Aug 022011

Conversations about pricing seem to come up a LOT in forums around the internet. There are many different formulas that can be used, and we’ll present several of them in the near future, but for now lets get the ball rolling by considering working for free.

Often new artists wonder about donating work or giving away work as a method of gaining exposure. Its certainly something to consider.

An in depth discussion will take place in the near future, but for now here’s a fun chart to help determine if you should ‘work for free’. (its not a rated ‘g’ chart, but she has a link to one that is cleaned up). While its fun and satirical, there is some truth to it and is worth considering. 🙂

Should I work for free chart

What are your thoughts? Is she on target? Have you been successful in working for free?




  2 Responses to “Pricing – the ongoing challenge”

  1. Work for free?! It seems that we are all underpaid and undervalued, that is a given, this is our life we’re talking about here isn’t it? Yes, I did, do and still will do work for free but now it is easier to do it for free, I’m retarded, I mean I’m retired from actively pursuing paying commissioned work and I can finally do it or choose not to do it. Most of my kin folk are dead and gone or not talking to me, Oh happy day that last part as they are not the nicest of folk anyway. When I was actively trying to make art for money someone was always trying to get something for nothing or next to nothing, “Can you make me a 600′ forged steel fence for the cost of material only?”. Just because they were rich and said they would tell all their friends what a smoking blacksmith I was they must have thought I was stupid just because my biceps were gigantic my brain must have been tiny. It was the same with casting or jewelry making, “Can you make a silver necklace for my daughter’s wedding for cost?”, “Can you cast these waxes in bronze for me at cost?, sometimes people think that just because you have a skill or a talent that you are an open ended charity. The same with my day job, a draftsman, “Can you draw up my house plans for me?”. Would any of you think of asking a dentist, doctor, or most any other professional to just treat you for nothing? No, but as an artist we are expected to do a freebie now an then, or almost all the time for family for no cost. Silver, and surly not gold is not free and stones that were once inexpensive are no longer so. Yes you can still fine mediocre cabs at reasonable prices but the good stuff costs. I have never been stingy in giving my creations to charities for auctions or sales, I give sets to an organization that helped battered woman get their lives back together. I don’t mind giving but what I do mind are leeches.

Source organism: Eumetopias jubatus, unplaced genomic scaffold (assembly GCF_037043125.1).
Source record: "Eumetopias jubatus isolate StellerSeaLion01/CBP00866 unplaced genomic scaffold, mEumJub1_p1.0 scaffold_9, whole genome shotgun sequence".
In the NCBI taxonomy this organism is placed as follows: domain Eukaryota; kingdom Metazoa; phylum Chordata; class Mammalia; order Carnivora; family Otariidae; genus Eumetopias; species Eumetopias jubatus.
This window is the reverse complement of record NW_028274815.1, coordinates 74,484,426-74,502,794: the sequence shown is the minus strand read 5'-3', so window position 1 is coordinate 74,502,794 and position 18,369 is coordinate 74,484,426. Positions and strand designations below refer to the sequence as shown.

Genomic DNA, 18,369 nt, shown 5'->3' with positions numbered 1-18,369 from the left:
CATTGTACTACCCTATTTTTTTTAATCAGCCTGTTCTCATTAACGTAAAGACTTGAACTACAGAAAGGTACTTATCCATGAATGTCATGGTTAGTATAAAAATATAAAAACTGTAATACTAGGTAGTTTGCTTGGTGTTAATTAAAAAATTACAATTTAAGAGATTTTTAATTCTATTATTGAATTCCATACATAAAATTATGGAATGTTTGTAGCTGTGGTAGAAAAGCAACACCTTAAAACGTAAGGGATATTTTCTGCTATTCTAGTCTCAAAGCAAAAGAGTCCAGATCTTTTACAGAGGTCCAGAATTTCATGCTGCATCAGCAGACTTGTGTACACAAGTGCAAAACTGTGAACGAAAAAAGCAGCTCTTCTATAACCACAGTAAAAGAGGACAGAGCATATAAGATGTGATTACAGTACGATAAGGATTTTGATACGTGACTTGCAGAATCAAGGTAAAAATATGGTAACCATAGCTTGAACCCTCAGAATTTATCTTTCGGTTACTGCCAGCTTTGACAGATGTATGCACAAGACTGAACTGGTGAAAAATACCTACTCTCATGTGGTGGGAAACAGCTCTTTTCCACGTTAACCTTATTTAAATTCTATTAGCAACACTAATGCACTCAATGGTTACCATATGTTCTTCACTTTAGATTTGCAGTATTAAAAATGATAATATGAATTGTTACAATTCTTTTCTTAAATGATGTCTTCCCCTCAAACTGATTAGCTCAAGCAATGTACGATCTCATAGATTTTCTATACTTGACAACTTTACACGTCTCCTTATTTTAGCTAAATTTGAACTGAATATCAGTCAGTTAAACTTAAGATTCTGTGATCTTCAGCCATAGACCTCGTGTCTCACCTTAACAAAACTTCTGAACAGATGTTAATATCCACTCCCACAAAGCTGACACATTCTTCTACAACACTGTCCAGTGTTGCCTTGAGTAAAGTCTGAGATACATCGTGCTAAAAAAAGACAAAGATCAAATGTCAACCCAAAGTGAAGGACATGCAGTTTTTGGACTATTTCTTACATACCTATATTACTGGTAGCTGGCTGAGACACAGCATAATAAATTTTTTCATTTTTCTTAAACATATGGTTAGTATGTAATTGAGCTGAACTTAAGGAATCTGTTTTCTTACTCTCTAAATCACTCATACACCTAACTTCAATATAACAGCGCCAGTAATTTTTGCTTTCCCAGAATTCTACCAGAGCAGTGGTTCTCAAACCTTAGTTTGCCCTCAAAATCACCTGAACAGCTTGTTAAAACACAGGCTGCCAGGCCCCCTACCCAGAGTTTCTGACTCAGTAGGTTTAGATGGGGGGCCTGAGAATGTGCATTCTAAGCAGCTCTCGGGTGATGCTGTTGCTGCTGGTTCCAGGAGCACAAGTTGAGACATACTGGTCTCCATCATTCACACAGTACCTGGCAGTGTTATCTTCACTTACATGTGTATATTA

2. Keeping your prices reasonable helps people not ask for things for free. I have found that giving free samples, door prizes or presents has encouraged people to buy more at craft shows and even at wholesale jewelry shows promotions do increase sales. I work in copper not gold, so I have less invested in a single piece.

    Best regards,